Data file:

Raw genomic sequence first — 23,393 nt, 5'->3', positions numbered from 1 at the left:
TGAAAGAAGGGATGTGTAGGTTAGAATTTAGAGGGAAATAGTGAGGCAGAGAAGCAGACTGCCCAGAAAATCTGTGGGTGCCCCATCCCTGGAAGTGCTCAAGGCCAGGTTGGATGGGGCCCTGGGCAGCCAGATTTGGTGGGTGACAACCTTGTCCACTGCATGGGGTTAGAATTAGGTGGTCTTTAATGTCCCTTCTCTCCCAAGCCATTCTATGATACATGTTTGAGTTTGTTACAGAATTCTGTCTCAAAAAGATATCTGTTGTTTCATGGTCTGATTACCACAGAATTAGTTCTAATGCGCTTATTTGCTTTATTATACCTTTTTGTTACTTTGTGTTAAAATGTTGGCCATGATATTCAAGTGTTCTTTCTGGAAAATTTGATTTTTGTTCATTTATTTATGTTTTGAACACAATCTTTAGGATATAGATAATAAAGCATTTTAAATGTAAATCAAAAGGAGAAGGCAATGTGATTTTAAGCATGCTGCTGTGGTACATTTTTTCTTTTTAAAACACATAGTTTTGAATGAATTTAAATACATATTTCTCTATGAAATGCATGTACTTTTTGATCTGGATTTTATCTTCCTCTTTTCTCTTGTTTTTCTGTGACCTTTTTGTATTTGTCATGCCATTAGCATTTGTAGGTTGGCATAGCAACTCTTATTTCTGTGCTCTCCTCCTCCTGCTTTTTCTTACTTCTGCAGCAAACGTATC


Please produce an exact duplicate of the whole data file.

Raw genomic sequence first — 23,393 nt, 5'->3', positions numbered from 1 at the left:
TGAAAGAAGGGATGTGTAGGTTAGAATTTAGAGGGAAATAGTGAGGCAGAGAAGCAGACTGCCCAGAAAATCTGTGGGTGCCCCATCCCTGGAAGTGCTCAAGGCCAGGTTGGATGGGGCCCTGGGCAGCCAGATTTGGTGGGTGACAACCTTGTCCACTGCATGGGGTTAGAATTAGGTGGTCTTTAATGTCCCTTCTCTCCCAAGCCATTCTATGATACATGTTTGAGTTTGTTACAGAATTCTGTCTCAAAAAGATATCTGTTGTTTCATGGTCTGATTACCACAGAATTAGTTCTAATGCGCTTATTTGCTTTATTATACCTTTTTGTTACTTTGTGTTAAAATGTTGGCCATGATATTCAAGTGTTCTTTCTGGAAAATTTGATTTTTGTTCATTTATTTATGTTTTGAACACAATCTTTAGGATATAGATAATAAAGCATTTTAAATGTAAATCAAAAGGAGAAGGCAATGTGATTTTAAGCATGCTGCTGTGGTACATTTTTTCTTTTTAAAACACATAGTTTTGAATGAATTTAAATACATATTTCTCTATGAAATGCATGTACTTTTTGATCTGGATTTTATCTTCCTCTTTTCTCTTGTTTTTCTGTGACCTTTTTGTATTTGTCATGCCATTAGCATTTGTAGGTTGGCATAGCAACTCTTATTTCTGTGCTCTCCTCCTCCTGCTTTTTCTTACTTCTGCAGCAAACGTATC